What to Know
- Police say the incident took place at a home off SW 124th Place and 148th Street just before 7 a.m. Sunday.
- Nathaly Ramos went before a judge Monday morning, where she was given no bond on a second degree murder charge.
- Police also found a man who they say had been stabbed in his sleep inside the home.
A southwest Miami-Dade mother is behind bars after police say she stabbed her 2-year-old boy to death after stabbing herself and another man.
Nathaly Ramos went before a judge Monday morning, where she was given no bond on a second-degree murder charge. The 22-year-old is also charged with attempted second-degree murder.
Police say the incident took place at a home off Southwest 124th Place and 148th Street just before 7 a.m. Sunday. A 911 caller said they saw Ramos and the young boy, named Alphonse, covered in blood.
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Both were transported to Homestead Hospital, where the child died and Ramos was listed in critical condition before recovering and being taken into police custody.
Police also found a man who they say had been stabbed in his sleep inside the home. That victim was taken to Jackson South Community Hospital, where his condition is currently unknown.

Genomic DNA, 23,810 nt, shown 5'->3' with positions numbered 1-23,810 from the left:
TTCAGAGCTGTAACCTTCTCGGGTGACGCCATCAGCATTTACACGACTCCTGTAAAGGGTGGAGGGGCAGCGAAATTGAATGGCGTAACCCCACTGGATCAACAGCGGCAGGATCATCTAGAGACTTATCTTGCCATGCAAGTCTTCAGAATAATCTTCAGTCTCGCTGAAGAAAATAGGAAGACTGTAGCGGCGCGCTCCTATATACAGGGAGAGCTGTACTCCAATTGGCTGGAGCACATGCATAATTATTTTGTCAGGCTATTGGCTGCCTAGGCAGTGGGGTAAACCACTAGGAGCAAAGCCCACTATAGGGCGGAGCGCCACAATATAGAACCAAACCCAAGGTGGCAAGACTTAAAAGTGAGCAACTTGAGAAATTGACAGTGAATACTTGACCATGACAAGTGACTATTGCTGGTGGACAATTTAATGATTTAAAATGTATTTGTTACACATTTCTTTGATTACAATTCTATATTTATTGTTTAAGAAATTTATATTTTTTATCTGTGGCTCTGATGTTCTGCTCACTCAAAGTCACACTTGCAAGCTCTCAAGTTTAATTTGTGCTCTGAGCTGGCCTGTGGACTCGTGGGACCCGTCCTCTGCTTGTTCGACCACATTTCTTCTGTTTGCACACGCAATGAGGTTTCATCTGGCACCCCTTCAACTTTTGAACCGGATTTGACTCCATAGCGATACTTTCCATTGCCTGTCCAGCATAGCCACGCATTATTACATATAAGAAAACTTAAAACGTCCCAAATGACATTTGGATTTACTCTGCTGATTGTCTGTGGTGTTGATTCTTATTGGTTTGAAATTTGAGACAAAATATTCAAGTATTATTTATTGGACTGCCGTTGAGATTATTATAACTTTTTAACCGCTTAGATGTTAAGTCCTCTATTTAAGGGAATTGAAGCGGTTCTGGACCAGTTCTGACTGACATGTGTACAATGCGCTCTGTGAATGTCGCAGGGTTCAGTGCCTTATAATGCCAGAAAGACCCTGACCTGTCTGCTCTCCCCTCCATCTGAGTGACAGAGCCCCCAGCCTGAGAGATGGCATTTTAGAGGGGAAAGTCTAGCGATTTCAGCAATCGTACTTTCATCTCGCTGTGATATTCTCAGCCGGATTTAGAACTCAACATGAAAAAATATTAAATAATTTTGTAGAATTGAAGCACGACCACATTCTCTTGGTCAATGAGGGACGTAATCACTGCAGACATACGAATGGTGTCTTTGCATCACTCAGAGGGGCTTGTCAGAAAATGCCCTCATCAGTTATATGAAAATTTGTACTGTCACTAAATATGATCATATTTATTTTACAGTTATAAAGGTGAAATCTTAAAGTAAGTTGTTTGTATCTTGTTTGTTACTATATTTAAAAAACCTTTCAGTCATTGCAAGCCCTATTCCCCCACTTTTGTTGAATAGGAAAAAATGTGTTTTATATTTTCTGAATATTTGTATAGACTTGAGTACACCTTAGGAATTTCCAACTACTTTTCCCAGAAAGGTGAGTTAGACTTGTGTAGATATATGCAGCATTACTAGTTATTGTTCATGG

"This is pretty sad, she stabbed the baby to death," Judge Mindy Glazer said during Monday's hearing before denying bond and ordering Ramos to have no contact with the male victim.
Officials did not identify what relationship Ramos had with the male victim.
Police said Ramos was treated for self-inflicted cuts on her throat. An attorney for Ramos wasn't listed on jail records.
The Florida Department of Children and Families said Alphonse was determined to be in an unsafe environment and placed him in the care of his uncle and grandmother.
"It is an absolute tragedy that a mother could possibly perpetrate this type of violence and murder her own child," DCF said in a statement. "Alphonse and his mother were involved in the early stages of an open child protective investigation and when the child was determined to be unsafe in the initial assessment, a plan was initiated, and Alphonse was placed with family so his uncle and grandmother could safely care for him during the investigative process."
DCF said that it is not a law enforcement agency and "and does not have legal authority to limit parents’ access to their children."